Buyers Warranty Corp., 750 F.3d at 434; see also Owens-Illinois, Inc., 186 F.3d at 441;
Cytec Indus., Inc., 630 F. Supp. 2d at 686. Indeed, one court may compel arbitration of the
wrongful death claim while the other does not. The Fourth Circuit has consistently held that
the risk of differing interpretations of an arbitration provision in this situation justifies having
one tribunal with all of the affected parties before it hear the matter. See Home Buyers
Warranty Corp., 750 F.3d at 434; Owens-Illinois,Inc., 186 F.3d at 441. Thus, Mr. Pittman
is a necessary party under Rule 19(a)(2)(ii).
Mr. Pittman can also be a necessary party under Rule 19(a)(1)(A), which applies if
“the court cannot accord complete relief among existing parties” in his absence. Here, a
single wrongful death claim underlies this matter. For Mrs. Sengupta to recover fully on this
claim (assuming she proves liability), it is critical for all of the state court defendants to be
bound to a common judgment. See Home Buyers Warranty Corp., 750 F.3d at 434
(holding district court could not issue complete relief to home buyer where petition to
compel arbitration arose from home buyer’s claims against joined and non-joined parties
concerning defects in her home). This Court cannot provide Mrs. Sengupta with complete
relief in this regard because the Court can only decide the forum in which the Senguptas
favoring arbitration and, by extension, piecemeal litigation. See id. at 20, 24 (stating that
the FAA “requires piecemeal resolution when necessary to give effect to an arbitration
agreement”). While Moses H. Cone makes it clear that federal courts can compel
arbitration even when a state court is considering the same issue, the Fourth Circuit stated
in Home Buyers that the requirements of Rule 19 and subject matter jurisdiction apply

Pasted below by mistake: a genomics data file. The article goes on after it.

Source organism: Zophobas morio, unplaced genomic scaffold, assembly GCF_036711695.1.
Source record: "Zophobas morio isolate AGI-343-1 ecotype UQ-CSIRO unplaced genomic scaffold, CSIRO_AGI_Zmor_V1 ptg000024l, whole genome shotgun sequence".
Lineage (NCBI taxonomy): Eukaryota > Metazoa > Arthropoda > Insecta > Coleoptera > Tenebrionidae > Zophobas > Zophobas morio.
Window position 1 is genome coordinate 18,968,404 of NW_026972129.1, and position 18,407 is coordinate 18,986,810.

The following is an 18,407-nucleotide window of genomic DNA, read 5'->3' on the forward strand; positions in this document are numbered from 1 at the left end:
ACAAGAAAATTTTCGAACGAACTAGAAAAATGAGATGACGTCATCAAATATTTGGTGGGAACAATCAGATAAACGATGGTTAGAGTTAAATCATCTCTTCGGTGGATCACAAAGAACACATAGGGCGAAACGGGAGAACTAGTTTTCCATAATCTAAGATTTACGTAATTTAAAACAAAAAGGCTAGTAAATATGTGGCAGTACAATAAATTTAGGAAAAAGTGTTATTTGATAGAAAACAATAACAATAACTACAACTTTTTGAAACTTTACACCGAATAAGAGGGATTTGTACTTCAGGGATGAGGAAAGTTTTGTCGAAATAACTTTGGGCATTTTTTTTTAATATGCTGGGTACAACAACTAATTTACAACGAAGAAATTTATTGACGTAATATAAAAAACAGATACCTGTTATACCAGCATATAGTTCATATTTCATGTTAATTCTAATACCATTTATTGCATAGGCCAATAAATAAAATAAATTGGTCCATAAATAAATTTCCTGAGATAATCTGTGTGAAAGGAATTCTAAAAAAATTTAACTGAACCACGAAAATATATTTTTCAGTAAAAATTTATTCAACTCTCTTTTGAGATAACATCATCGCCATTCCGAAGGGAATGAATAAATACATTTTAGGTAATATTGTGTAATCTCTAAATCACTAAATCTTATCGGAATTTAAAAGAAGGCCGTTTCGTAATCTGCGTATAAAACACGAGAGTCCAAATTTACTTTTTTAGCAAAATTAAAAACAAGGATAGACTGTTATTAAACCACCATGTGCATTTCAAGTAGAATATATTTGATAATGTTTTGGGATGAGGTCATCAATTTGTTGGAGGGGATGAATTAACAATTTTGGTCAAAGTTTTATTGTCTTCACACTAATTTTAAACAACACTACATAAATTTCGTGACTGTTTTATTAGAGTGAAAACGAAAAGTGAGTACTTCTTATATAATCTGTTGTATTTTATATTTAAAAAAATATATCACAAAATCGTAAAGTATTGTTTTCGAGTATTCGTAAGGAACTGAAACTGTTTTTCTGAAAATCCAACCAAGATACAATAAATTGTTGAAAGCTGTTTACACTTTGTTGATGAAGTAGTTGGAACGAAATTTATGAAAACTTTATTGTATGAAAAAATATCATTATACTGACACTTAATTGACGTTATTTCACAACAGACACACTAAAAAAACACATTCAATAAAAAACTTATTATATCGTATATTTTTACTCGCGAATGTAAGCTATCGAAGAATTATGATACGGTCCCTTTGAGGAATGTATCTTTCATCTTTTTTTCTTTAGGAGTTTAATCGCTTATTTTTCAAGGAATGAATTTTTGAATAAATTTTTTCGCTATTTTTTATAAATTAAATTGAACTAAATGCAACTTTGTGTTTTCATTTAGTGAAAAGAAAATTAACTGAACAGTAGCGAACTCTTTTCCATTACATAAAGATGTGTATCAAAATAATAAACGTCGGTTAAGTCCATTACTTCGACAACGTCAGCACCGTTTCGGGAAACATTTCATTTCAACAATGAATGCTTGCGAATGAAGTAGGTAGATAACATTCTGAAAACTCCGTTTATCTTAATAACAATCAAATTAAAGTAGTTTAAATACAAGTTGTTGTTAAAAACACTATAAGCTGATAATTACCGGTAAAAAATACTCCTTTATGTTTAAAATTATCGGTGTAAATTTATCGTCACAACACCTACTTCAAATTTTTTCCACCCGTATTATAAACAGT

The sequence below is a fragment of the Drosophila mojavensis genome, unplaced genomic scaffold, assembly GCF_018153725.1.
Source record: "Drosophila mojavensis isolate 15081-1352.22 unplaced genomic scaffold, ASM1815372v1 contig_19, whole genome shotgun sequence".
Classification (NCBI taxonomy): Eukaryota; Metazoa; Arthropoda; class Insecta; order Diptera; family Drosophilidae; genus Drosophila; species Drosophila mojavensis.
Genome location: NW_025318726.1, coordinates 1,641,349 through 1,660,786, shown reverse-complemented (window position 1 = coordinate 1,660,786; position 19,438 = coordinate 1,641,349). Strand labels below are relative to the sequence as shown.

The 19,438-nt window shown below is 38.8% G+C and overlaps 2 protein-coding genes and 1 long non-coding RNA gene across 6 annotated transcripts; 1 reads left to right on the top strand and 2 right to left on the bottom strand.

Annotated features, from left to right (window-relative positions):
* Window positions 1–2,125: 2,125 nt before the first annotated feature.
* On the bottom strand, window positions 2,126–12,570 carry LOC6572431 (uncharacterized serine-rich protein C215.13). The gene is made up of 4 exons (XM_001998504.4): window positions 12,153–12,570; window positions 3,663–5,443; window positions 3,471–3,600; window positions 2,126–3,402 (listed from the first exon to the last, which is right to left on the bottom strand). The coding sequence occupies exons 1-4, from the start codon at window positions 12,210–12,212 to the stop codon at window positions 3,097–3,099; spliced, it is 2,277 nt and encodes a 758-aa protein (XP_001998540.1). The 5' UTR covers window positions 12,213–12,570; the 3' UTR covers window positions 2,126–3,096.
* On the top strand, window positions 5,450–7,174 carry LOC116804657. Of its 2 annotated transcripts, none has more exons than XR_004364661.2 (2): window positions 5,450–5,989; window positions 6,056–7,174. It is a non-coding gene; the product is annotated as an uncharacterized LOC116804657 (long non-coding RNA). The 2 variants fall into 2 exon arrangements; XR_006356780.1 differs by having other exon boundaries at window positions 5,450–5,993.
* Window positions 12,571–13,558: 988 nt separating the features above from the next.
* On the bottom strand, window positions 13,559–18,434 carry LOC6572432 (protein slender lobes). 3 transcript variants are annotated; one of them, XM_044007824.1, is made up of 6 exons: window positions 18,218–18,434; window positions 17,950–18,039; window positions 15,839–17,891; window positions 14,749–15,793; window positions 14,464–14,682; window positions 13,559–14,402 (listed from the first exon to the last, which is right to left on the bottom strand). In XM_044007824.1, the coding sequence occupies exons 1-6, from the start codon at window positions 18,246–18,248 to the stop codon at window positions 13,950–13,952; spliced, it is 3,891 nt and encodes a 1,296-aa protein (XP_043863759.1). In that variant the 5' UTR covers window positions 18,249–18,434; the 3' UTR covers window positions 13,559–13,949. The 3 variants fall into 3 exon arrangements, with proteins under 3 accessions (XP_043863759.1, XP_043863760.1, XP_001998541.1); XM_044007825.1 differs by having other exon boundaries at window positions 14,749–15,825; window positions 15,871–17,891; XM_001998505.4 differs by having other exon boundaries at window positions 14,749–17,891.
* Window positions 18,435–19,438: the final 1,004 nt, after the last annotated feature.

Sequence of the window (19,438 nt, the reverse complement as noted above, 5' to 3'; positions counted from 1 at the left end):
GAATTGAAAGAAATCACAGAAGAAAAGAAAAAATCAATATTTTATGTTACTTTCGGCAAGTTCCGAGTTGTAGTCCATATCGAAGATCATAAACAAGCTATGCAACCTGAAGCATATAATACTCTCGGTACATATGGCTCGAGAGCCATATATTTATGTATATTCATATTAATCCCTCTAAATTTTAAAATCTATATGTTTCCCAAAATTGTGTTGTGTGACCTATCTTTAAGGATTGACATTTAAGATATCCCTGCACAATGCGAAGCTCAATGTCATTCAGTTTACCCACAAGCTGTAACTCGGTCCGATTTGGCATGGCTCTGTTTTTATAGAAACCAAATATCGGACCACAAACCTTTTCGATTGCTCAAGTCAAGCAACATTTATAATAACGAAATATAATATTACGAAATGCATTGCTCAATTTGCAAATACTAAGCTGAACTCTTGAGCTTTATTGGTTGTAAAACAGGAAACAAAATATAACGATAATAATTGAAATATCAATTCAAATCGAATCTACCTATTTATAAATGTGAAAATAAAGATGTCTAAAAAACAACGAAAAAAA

regardless of Moses H. Cone and the FAA’s policy favoring arbitration. See 750 F.3d at
437 (rejecting argument that Moses H. Cone required district court to assume subject
matter jurisdiction over petition to compel arbitration where an absent party was necessary
and indispensable). Indeed, the requirements of Rule 19 are particularly critical here
because the Court’s authority to rule on the petition without all affected parties before it
regardless of a state court order is what creates the risk that the parties will face
inconsistent obligations. It does not eliminate that risk.
must pursue her claim against the Petitioners. Thus, Mr. Pittman is also a necessary party
under Rule 19(a)(1)(A). See id.
Whether Mr. Pittman Is an Indispensable Party
There is no dispute that joining Mr. Pittman to this action would destroy diversity
jurisdiction. Thus, the Court must now determine whether he is indispensable to this action
in light of four factors enumerated in Rule 19(b). See id. at 435.
The first factor is “the extent to which a judgment rendered in [Mr. Pittman’s]
absence might prejudice” him “or the existing parties.” Fed. R. Civ. P. 19(b)(1). It “speaks
to many of the same concerns addressed by the necessity analysis under Rule
19(a)(1)(B).” Home Buyers Warranty Corp., 750 F.3d at 435. As noted earlier, there is a
significant chance that Mrs. Sengupta will be prejudiced if this petition proceeds. See id.
Mrs. Sengupta has a strong interest in having the arbitrability issue and her wrongful death
claim litigated before a single tribunal with all affected parties present. See id. Proceeding
otherwise subjects her to a “high potential for factual and legal whipsawing” where she may
need to litigate her claim in different forums that may reach different conclusions on those
issues. See Owens-Illinois, Inc., 186 F.3d at 441; see also Cytec Indus., Inc., 630 F. Supp.